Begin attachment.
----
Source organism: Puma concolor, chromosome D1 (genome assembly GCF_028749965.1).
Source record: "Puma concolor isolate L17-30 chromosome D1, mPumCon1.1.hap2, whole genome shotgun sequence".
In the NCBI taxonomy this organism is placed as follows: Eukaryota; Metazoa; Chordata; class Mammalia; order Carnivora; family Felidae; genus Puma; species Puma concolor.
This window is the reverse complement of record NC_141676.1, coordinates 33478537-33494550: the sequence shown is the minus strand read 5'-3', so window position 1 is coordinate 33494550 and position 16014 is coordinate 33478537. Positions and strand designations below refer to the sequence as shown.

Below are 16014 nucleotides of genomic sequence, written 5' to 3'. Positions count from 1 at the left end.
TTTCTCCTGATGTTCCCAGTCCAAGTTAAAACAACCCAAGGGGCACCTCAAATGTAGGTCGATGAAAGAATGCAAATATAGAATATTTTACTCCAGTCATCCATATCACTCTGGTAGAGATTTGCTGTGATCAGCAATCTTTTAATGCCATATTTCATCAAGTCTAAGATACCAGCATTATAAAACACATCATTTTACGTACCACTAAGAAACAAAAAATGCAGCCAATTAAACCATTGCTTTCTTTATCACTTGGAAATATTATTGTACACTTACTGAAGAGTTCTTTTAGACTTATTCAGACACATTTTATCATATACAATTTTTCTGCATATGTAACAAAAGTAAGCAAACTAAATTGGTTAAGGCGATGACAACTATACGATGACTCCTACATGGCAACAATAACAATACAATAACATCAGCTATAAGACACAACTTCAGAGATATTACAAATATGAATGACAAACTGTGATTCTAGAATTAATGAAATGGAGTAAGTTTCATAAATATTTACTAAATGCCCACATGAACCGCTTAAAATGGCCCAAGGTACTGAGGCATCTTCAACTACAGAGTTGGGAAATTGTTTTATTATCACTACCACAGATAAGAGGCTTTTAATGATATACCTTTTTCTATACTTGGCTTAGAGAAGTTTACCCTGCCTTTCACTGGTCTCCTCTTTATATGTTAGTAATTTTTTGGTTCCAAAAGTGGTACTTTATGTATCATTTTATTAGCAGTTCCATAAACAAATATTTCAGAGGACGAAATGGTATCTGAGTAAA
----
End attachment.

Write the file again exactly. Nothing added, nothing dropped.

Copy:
Source organism: Puma concolor, chromosome D1 (genome assembly GCF_028749965.1).
Source record: "Puma concolor isolate L17-30 chromosome D1, mPumCon1.1.hap2, whole genome shotgun sequence".
In the NCBI taxonomy this organism is placed as follows: Eukaryota; Metazoa; Chordata; class Mammalia; order Carnivora; family Felidae; genus Puma; species Puma concolor.
This window is the reverse complement of record NC_141676.1, coordinates 33478537-33494550: the sequence shown is the minus strand read 5'-3', so window position 1 is coordinate 33494550 and position 16014 is coordinate 33478537. Positions and strand designations below refer to the sequence as shown.

Below are 16014 nucleotides of genomic sequence, written 5' to 3'. Positions count from 1 at the left end.
TTTCTCCTGATGTTCCCAGTCCAAGTTAAAACAACCCAAGGGGCACCTCAAATGTAGGTCGATGAAAGAATGCAAATATAGAATATTTTACTCCAGTCATCCATATCACTCTGGTAGAGATTTGCTGTGATCAGCAATCTTTTAATGCCATATTTCATCAAGTCTAAGATACCAGCATTATAAAACACATCATTTTACGTACCACTAAGAAACAAAAAATGCAGCCAATTAAACCATTGCTTTCTTTATCACTTGGAAATATTATTGTACACTTACTGAAGAGTTCTTTTAGACTTATTCAGACACATTTTATCATATACAATTTTTCTGCATATGTAACAAAAGTAAGCAAACTAAATTGGTTAAGGCGATGACAACTATACGATGACTCCTACATGGCAACAATAACAATACAATAACATCAGCTATAAGACACAACTTCAGAGATATTACAAATATGAATGACAAACTGTGATTCTAGAATTAATGAAATGGAGTAAGTTTCATAAATATTTACTAAATGCCCACATGAACCGCTTAAAATGGCCCAAGGTACTGAGGCATCTTCAACTACAGAGTTGGGAAATTGTTTTATTATCACTACCACAGATAAGAGGCTTTTAATGATATACCTTTTTCTATACTTGGCTTAGAGAAGTTTACCCTGCCTTTCACTGGTCTCCTCTTTATATGTTAGTAATTTTTTGGTTCCAAAAGTGGTACTTTATGTATCATTTTATTAGCAGTTCCATAAACAAATATTTCAGAGGACGAAATGGTATCTGAGTAAA